She sees a fair number of road trips this summer. “But don’t rule out the sky.” She knows that “lots of families are sitting on airline credits from canceled 2020 trips and those credits won’t last forever.” So, as soon as families feel it is safe to do so, “it will be wheels-up to see grandparents, head to that destination beach, or to redeem those Disney tickets.”

Points & Miles Travelers Have Pent-Up Demand Too

The elimination of change fees isn’t just helping convince travelers to book cash tickets. Many airlines have also eliminated change fees on award tickets. And a lot of travelers have built up quite a massive stockpile of points and miles that they’re ready to use to book trips.

“Travelers are chomping at the bit to get back out there,” notes Spencer Howard, who runs Straight to the Points—an email subscription service sharing premium cabin award travel deals. At this point, travelers see the “light at the end of the tunnel” and are excited to book anything.

Spencer believes that 2021 is the year of “revenge travel” after travelers were left disappointed that they had to cancel all of their trips in 2020. He sees that award travelers are mostly booking trips later in the year. However, some award travelers are hoping to travel internationally again as soon as this summer.

For each deal alert that he sends out, Spencer quickly hears back from numerous subscribers that are happy to report that they’ve booked the deal. “People feel good about making speculative bookings,” Spencer notes “especially for the fall.” He sees a lot of travelers booking trips for October and November 2021. But, whether or not these trips will happen is “in flux depending on how the vaccine is rolled out.”

Travelers also realize some destinations will take longer to recover than others. For example, many subscribers are excited to visit Australia again, but they realize that it’s likely going to be at least 2022 before they can head down under.

Asia-Pacific Travel Recovery May be Slower

In early February 2020, I flew to Hong Kong to report on how the novel coronavirus was impacting the Asian financial and transportation hub. From mask requirements and temperature checks to health questionnaires, Hong Kong implemented key preventative measures early on.

I may have stepped off the plane with my airline-provided surgical mask on inside out, but I knew just who to talk with about the situation: Danny Lee, the Senior Aviation Reporter for the South China Morning Post.

I checked back with Danny about when he sees a recovery to travel in Hong Kong and Asia-Pacific more broadly. And, unfortunately, the outlook for travel is grim. “I am not wholly optimistic for Asia to open its borders and arms to mass travel in 2021,” Danny concludes.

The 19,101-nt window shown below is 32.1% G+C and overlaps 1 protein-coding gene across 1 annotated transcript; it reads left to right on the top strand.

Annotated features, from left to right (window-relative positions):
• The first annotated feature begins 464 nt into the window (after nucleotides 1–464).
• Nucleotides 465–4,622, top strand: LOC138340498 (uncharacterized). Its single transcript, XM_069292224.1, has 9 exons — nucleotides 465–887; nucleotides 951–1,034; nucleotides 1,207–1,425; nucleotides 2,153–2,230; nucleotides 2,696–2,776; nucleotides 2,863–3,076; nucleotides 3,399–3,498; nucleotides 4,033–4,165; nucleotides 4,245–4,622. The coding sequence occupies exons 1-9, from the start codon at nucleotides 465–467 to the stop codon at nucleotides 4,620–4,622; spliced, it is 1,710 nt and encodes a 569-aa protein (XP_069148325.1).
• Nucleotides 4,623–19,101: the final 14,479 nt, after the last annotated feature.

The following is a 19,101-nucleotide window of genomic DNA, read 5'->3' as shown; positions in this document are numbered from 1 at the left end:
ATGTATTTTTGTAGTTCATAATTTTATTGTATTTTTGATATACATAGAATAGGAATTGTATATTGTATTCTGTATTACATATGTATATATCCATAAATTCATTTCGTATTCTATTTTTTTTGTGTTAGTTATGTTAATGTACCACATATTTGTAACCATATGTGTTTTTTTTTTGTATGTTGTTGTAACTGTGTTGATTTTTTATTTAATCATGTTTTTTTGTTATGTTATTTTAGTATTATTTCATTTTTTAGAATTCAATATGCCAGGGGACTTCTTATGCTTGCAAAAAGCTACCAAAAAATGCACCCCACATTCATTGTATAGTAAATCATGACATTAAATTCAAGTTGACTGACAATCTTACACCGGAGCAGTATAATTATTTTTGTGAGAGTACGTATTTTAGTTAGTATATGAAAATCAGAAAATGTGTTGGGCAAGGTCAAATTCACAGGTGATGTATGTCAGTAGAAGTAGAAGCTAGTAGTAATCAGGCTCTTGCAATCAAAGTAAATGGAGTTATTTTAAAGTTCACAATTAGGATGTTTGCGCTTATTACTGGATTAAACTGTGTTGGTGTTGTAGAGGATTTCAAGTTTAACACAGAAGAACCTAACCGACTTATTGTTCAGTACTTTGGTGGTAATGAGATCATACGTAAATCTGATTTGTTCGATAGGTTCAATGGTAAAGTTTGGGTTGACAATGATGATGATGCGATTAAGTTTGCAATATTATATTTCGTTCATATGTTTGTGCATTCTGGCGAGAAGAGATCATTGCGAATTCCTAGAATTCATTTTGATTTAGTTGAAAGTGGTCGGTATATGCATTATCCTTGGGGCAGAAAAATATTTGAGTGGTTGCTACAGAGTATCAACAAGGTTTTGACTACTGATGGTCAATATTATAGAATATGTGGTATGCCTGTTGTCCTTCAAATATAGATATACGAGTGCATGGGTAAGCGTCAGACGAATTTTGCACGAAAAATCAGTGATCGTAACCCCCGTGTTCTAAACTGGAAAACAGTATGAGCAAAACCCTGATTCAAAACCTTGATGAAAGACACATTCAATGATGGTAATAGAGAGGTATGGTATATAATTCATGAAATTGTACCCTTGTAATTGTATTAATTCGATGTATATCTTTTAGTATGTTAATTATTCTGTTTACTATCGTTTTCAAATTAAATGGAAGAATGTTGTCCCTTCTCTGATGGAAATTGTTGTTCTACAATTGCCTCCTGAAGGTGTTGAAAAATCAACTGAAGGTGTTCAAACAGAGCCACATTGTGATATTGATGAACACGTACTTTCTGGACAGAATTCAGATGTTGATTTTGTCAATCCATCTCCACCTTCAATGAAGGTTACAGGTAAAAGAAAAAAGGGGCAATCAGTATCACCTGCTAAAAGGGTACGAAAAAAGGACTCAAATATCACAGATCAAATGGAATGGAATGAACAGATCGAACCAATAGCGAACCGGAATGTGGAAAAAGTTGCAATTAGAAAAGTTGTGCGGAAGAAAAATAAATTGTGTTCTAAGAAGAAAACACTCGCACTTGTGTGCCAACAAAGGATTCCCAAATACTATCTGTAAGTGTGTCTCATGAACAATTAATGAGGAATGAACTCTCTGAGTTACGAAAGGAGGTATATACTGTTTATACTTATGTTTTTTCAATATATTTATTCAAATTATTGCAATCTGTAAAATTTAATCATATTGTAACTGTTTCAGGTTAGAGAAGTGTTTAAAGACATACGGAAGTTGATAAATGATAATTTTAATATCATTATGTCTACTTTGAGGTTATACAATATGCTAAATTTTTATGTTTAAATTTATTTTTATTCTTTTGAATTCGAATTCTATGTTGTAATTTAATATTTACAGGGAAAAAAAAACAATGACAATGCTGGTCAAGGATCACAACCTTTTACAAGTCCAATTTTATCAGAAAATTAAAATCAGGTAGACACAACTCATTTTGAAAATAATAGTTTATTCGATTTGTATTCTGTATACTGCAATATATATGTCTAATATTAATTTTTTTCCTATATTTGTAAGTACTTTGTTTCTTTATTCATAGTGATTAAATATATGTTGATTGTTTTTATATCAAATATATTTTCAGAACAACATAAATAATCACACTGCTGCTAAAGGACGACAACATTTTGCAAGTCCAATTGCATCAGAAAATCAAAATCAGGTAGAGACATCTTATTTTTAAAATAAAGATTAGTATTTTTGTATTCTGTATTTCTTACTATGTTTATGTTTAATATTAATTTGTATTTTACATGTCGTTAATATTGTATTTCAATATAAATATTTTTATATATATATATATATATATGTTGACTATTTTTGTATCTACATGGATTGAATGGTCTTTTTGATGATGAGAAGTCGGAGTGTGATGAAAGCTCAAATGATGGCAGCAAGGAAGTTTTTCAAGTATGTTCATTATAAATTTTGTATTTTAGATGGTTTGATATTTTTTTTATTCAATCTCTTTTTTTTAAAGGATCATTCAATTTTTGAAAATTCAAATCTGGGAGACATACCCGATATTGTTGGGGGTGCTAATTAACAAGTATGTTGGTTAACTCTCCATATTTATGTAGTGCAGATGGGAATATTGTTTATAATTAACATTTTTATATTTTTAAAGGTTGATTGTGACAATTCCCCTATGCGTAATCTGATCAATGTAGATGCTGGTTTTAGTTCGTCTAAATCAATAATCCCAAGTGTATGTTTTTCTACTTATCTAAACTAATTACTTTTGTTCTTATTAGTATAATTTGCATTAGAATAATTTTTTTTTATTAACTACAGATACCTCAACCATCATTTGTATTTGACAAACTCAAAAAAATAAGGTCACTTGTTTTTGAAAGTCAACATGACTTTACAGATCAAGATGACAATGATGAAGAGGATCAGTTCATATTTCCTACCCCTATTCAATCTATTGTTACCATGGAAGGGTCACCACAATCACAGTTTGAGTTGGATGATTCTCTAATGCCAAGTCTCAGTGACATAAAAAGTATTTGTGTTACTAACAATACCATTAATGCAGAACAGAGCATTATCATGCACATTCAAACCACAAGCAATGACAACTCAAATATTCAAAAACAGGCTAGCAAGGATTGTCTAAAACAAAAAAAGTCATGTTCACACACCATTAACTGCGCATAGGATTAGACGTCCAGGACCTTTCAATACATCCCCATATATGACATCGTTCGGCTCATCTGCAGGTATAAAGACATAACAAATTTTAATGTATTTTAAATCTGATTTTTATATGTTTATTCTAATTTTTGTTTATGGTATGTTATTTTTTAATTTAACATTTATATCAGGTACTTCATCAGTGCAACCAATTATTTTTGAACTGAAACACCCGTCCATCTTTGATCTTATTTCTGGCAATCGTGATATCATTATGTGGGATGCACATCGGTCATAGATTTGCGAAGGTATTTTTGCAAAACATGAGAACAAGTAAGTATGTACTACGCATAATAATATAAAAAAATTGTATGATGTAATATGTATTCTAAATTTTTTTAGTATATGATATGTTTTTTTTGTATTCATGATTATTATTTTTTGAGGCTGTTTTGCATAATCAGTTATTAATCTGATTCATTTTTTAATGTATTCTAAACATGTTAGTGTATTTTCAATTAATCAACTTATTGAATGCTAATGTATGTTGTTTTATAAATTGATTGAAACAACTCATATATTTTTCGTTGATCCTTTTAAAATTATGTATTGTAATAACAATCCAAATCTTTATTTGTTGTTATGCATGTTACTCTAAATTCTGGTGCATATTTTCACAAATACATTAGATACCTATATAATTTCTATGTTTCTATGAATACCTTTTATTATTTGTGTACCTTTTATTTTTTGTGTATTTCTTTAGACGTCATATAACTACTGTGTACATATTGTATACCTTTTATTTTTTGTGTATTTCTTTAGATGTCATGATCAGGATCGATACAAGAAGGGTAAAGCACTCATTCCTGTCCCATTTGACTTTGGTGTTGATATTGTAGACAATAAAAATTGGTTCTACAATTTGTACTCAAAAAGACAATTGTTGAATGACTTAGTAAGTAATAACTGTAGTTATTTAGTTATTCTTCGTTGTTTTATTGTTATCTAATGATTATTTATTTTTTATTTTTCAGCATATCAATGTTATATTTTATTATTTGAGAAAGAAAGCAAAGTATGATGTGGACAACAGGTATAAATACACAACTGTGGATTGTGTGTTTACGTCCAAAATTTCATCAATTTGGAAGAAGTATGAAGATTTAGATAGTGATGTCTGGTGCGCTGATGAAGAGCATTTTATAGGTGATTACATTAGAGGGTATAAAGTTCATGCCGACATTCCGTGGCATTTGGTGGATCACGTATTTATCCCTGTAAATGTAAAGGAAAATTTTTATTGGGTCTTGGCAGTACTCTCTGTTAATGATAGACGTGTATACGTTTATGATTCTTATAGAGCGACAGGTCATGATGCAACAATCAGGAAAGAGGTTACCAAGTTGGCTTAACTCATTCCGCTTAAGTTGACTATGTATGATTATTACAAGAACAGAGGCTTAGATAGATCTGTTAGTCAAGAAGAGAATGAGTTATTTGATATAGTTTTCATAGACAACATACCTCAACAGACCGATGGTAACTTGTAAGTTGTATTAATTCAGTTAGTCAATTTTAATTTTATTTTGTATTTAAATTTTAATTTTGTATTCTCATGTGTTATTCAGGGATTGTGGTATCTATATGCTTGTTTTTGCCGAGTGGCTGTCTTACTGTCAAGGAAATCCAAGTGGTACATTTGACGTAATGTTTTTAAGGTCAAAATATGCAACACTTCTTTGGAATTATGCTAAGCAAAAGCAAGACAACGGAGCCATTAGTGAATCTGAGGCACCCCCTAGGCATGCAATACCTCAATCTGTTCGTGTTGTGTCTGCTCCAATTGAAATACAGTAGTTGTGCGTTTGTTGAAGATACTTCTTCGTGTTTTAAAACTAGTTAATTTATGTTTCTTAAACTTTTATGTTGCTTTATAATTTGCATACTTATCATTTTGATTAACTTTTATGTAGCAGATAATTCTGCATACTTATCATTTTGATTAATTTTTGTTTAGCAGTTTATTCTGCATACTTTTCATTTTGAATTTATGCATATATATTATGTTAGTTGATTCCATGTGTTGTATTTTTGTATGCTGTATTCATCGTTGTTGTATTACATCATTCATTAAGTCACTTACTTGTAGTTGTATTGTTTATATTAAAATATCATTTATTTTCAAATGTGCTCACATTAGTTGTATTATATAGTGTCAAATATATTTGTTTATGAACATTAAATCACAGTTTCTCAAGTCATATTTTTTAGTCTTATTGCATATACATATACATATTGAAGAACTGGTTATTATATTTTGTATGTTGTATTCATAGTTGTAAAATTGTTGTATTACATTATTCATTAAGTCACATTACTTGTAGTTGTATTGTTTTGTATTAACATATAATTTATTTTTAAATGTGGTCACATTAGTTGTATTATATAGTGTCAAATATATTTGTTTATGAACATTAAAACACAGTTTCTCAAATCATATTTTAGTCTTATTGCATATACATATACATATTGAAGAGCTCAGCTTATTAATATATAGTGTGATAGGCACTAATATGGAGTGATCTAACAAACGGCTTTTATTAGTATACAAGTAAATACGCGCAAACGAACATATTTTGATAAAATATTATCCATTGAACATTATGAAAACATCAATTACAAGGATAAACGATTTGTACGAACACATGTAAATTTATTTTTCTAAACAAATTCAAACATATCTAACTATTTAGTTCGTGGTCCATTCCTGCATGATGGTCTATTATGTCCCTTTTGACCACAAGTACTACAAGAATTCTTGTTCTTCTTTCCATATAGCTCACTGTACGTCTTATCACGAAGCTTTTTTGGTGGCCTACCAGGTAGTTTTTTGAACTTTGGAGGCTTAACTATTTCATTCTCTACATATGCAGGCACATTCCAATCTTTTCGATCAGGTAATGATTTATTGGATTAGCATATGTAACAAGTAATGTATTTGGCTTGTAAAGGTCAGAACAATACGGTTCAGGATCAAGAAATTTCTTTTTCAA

Perhaps travel will start to recover in late 2021. But, Danny believes that “many health-based requirements will stick and compromises by travelers will need to be accepted for the foreseeable future.”

That’s due to the differing approaches that different regions have taken for the coronavirus. “The Asia Pacific has shown largely how to keep the coronavirus at bay or in check when strict measures in the community and at borders are implemented.” However, since the region has generally done an incredible job reducing the spread, vaccinations aren’t a priority now.

Instead, Danny believes it will be “incumbent on other countries to still rid itself of the virus and have some vaccination defense in order to be considered a trusted travel partner in the post-pandemic era of travel.”

For now, there’s still hope for “travel bubbles” between regions that have kept the virus under control. However, Danny points to “the Hong Kong-Singapore quarantine-free travel arrangement failing to launch on the eve of its official start sums up the hard reality and the high barrier to travel governments have placed in order to protect local communities.”

Bottom Line

Whether it’s booking aspirational award travel, a deal to Europe or a trip to see Grandma, experts are finding that travelers are mentally ready to travel once again. However, getting control of the coronavirus is critical to travel’s recovery—whether that’s through vaccines or community spread controls, or more likely, some combination of the two.

But, travelers aren’t waiting for everything to recover before starting to book. Savvy travelers are already taking advantage of unprecedented flexibility and low fares from airlines and hotels to book deals now. After all, they know that they can change or cancel these trips later if it’s not safe to travel.

It’s important to keep in mind that some destinations will likely remain off-limits. Countries that either don’t have access to vaccines or have focused on eliminating local spread may continue to be closed to international travelers long after other destinations open up. So, while travel may begin to recover in summer 2021, it might be fall of 2021 or even 2022 before the travel industry recovers worldwide.

Source: https://www.forbes.com/advisor/travel-rewards/when-will-travel-recover/